Factor economic uncertainty into your audit planning process
“Uncertainty” is without question one of the most broadly apt descriptors for today’s economy, applying to specific national scenarios as well as to the global situation. At home, for instance, the Canadian economy continues its recent weak performance; at the same time—on the far side of the world—China’s own downturn continues apace, threatening further global repercussions. And these two examples are just part of a long chain of economic calamities and crises affecting the world’s nations to varying degrees, all of which are currently enveloped by the global cloud of terrorism that threatens to impact markets in as yet unknown ways.
With such uncertainty dominating the economic agenda on multiple business and financial fronts, a flexible agenda that considers prioritizing a few core activities is a must heading into 2016. For one, audit committees should make sure that management, despite ongoing economic anxiety, remains focused on the long term rather than reacting hastily to short-term pressures and exigencies. ACs should also strive to better understand their companies’ risk profile and risk appetite, as well as how management and the auditors are responding. Staying abreast of ongoing regulatory changes and requirements—one way to effectively mitigate risk—should also be a stabilizing priority.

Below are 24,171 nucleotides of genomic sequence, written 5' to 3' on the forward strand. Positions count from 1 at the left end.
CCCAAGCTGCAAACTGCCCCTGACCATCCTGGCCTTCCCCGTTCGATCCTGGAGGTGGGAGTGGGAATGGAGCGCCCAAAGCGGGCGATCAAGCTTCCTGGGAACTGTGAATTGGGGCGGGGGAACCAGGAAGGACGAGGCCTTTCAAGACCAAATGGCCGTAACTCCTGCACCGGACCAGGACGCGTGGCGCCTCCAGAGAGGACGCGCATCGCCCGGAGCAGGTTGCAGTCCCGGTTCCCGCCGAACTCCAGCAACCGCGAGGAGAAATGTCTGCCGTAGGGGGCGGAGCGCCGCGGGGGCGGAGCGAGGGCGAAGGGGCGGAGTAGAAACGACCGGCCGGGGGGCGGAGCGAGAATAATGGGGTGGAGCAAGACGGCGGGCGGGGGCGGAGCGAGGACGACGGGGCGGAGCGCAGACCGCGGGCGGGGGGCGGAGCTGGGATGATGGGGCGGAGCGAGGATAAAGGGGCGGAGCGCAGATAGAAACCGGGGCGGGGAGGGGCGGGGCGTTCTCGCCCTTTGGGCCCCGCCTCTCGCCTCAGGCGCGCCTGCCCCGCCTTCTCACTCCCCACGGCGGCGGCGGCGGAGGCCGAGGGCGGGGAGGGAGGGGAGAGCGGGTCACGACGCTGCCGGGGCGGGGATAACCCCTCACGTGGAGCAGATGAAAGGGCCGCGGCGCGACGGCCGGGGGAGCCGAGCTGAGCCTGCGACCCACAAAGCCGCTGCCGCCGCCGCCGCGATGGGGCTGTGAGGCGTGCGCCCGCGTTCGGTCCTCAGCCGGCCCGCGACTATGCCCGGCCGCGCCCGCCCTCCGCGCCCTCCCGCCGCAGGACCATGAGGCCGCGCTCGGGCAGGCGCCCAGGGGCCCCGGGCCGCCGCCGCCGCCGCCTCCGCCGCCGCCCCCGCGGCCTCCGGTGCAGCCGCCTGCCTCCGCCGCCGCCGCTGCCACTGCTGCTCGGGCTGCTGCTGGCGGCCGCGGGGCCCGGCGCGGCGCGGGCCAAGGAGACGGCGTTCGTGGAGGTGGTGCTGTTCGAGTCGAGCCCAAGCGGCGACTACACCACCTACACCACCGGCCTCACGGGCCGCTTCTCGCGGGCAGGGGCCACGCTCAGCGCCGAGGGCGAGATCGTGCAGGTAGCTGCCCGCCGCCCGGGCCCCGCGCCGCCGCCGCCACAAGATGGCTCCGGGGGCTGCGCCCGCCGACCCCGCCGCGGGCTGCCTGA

More specifically, ACs should consider putting greater emphasis on their oversight of corporate financial statements and the imminent, significant risks therein. This particularly applies to areas related to fair value measurements, financial estimates and judgements, debt provisions, and uncertain tax positions—essentially, anything that is pegged to cash flow or stock market prices, which can shift rapidly in an uncertain economic and/or regulatory environment and have sudden, serious impacts.
As always, strong communication between audit stakeholders is critical. To help ensure they can consider and address the above focus points effectively, audit committees should ask some specific questions of management and both the internal and external auditor:
Ask the internal auditor:
Ask the external auditor:
The task of prioritizing the financial statements should be part of the audit planning process. During discussions with management, aim to ensure they are focused on the most critical areas and recheck their approach regularly to help ensure it’s adaptive and up-to-date. What do cash flows look like? Is market capitalization affected? Are reasonable judgements being proactively made to avoid hasty reactive ones?
If there was ever a time to bear down on financial reporting, prioritize it and get it right, current economic realities suggest this is it. Risks related to economic uncertainty will be heightened over the next six-to-nine months, spurring audit committees to help identify, address and resolve any financial reporting risks and issues before turning their attention to their broader, longer term risk management mandate.